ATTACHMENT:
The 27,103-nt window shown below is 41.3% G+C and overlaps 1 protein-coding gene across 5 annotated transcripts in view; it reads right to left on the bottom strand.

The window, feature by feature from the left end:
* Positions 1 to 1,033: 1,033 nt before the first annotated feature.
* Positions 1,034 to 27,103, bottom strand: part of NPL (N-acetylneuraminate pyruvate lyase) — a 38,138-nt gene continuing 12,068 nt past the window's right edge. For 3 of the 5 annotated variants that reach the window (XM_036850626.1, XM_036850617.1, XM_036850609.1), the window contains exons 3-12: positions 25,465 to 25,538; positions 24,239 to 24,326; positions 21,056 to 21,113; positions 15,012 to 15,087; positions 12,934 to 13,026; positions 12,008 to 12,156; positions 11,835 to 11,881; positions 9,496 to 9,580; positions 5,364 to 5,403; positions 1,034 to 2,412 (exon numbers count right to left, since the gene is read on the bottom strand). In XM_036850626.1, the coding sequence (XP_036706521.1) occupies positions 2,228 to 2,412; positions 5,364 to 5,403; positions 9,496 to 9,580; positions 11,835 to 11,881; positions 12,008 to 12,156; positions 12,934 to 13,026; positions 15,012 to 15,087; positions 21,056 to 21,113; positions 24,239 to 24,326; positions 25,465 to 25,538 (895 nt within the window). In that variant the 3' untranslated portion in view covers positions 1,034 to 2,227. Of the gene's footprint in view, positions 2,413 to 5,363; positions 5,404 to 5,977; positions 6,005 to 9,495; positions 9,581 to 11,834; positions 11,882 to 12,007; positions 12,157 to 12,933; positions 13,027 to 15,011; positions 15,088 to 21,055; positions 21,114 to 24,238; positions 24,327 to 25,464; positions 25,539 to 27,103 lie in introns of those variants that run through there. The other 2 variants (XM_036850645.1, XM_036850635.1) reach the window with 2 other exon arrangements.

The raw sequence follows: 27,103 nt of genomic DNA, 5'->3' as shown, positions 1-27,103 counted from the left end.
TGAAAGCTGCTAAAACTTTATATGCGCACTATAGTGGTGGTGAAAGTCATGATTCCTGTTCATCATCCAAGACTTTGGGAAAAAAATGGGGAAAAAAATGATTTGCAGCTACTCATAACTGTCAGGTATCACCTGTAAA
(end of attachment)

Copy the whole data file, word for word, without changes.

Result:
The 27,103-nt window shown below is 41.3% G+C and overlaps 1 protein-coding gene across 5 annotated transcripts in view; it reads right to left on the bottom strand.

The window, feature by feature from the left end:
* Positions 1 to 1,033: 1,033 nt before the first annotated feature.
* Positions 1,034 to 27,103, bottom strand: part of NPL (N-acetylneuraminate pyruvate lyase) — a 38,138-nt gene continuing 12,068 nt past the window's right edge. For 3 of the 5 annotated variants that reach the window (XM_036850626.1, XM_036850617.1, XM_036850609.1), the window contains exons 3-12: positions 25,465 to 25,538; positions 24,239 to 24,326; positions 21,056 to 21,113; positions 15,012 to 15,087; positions 12,934 to 13,026; positions 12,008 to 12,156; positions 11,835 to 11,881; positions 9,496 to 9,580; positions 5,364 to 5,403; positions 1,034 to 2,412 (exon numbers count right to left, since the gene is read on the bottom strand). In XM_036850626.1, the coding sequence (XP_036706521.1) occupies positions 2,228 to 2,412; positions 5,364 to 5,403; positions 9,496 to 9,580; positions 11,835 to 11,881; positions 12,008 to 12,156; positions 12,934 to 13,026; positions 15,012 to 15,087; positions 21,056 to 21,113; positions 24,239 to 24,326; positions 25,465 to 25,538 (895 nt within the window). In that variant the 3' untranslated portion in view covers positions 1,034 to 2,227. Of the gene's footprint in view, positions 2,413 to 5,363; positions 5,404 to 5,977; positions 6,005 to 9,495; positions 9,581 to 11,834; positions 11,882 to 12,007; positions 12,157 to 12,933; positions 13,027 to 15,011; positions 15,088 to 21,055; positions 21,114 to 24,238; positions 24,327 to 25,464; positions 25,539 to 27,103 lie in introns of those variants that run through there. The other 2 variants (XM_036850645.1, XM_036850635.1) reach the window with 2 other exon arrangements.

The raw sequence follows: 27,103 nt of genomic DNA, 5'->3' as shown, positions 1-27,103 counted from the left end.
TGAAAGCTGCTAAAACTTTATATGCGCACTATAGTGGTGGTGAAAGTCATGATTCCTGTTCATCATCCAAGACTTTGGGAAAAAAATGGGGAAAAAAATGATTTGCAGCTACTCATAACTGTCAGGTATCACCTGTAAA